Under the Contract in dispute, the Contractor was entitled to notify the Sub-Contractor of “the proper amount due for payment in respect of the Sub-Contractor’s Final Account”.

Coulson J decided that the clause required the Contractor to undertake a two-part exercise, the first part of which was the assessment/valuation of the total amount payable for all the Sub-Contract work, while the second was the deduction of previous payments and any continuing retention.

The Notice which the Contractor had served in this case was simply an assessment of the Final Account.  That was only one part of the process. Deductions shall have been made and the net balance notified.

So the lessons to be learnt from this case are:

  1. In general, be careful to observe meticulously all the contractual requirements when notifying Final Account assessments.
  2. Specifically refer to the contract term under which you serve the Notice.
  3. Check whether you have to notify the gross value or net value.  If the latter, ensure you deduct previous payments and if the Contract allows you to continue to withhold retention – that too.

Grove Developments Limited v S&T (UK) Limited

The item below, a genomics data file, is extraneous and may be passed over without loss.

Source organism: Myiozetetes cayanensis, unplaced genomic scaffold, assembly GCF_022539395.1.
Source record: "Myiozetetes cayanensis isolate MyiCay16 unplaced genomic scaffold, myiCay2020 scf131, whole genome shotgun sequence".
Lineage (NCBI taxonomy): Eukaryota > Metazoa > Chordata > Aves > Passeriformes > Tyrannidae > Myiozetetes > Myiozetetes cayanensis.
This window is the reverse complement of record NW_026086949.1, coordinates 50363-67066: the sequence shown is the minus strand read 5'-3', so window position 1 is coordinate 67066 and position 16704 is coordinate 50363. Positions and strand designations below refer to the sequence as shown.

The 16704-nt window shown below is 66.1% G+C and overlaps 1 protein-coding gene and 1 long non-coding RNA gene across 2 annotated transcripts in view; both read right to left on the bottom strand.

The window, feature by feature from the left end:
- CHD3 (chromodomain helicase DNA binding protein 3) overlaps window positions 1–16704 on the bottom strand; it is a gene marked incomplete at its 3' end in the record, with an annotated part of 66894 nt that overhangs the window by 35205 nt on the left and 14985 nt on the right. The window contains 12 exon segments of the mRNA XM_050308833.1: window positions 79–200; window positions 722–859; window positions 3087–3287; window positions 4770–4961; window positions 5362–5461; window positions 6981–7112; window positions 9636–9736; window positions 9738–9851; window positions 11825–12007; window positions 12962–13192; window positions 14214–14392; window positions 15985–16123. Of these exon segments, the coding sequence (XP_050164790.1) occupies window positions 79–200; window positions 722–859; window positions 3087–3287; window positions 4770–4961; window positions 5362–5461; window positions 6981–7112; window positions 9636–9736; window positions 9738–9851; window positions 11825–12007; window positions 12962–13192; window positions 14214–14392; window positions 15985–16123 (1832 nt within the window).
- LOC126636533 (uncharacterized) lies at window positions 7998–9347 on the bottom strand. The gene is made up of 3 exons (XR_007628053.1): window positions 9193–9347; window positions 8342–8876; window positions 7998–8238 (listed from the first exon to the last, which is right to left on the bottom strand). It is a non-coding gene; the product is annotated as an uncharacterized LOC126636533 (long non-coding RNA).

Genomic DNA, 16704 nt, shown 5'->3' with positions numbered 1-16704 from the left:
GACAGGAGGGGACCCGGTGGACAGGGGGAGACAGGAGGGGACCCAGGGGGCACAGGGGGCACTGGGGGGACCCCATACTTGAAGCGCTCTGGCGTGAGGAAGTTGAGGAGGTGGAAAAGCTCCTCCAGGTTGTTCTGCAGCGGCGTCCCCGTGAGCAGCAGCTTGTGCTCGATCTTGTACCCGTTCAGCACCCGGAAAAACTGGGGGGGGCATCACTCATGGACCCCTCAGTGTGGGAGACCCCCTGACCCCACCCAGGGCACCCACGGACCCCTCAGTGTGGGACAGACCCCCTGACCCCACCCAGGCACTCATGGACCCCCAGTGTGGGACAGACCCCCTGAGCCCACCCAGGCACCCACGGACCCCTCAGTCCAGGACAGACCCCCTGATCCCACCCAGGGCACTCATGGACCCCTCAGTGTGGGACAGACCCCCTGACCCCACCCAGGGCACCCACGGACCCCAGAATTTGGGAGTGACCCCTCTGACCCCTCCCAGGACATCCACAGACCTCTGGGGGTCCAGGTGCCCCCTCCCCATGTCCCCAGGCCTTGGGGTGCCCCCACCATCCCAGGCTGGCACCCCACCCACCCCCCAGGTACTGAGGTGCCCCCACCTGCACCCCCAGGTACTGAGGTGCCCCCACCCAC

We have previously provided a newsflash on this case. 

Briefly, by way of background, the person being paid under a construction contract will secure an automatic right to be paid where the contract regime for serving Payment Notices and Pay Less Notices has not been complied with by the payer.  In the absence of a contract regime, the payee will have an entitlement to be paid if the payer has not complied with the regime for Payment Notices and Pay Less Notices under the Scheme for Construction Contracts.

In the absence of such notices, the payee can go to adjudication under what has become known as a “smash and grab” adjudication and enforce his entitlement to payment.

In a series of cases, including ISG v Seevic and Galliford Try v Estura, the Courts have said that the Adjudicator’s Decision in the smash and grab adjudication, ordering payment to the payee could not be challenged by a subsequent adjudication to establish the true value of an interim payment application.

In the Grove v S&T case, Coulson J seems to have turned the previous case law on its head, deciding that where an Employer failed to serve a valid Pay Less Notice, it was entitled, nevertheless, to adjudicate to determine the true value of the interim account.  Coulson J said that it was clear that an Adjudicator has power to open up, review and revise certificates issued.  Neither the Housing Grants, Construction and Regeneration Act 1996 nor the Scheme for Construction Contracts preclude an Adjudicator from deciding what was the true value of the interim application.

It remains to be seen whether “smash and grab” adjudications are now pointless because an adjudication can immediately be commenced to establish the true value of the interim application in response to such a smash and grab adjudication.

At the time of writing, permission has been given to appeal.  Pending that appeal, there is a period of uncertainty.

About the author

Philip Harris Partner & Solicitor-Advocate

Philip is a construction solicitor, advising on all aspects of construction law. Philip also practises as an arbitrator, mediator and adjudicator.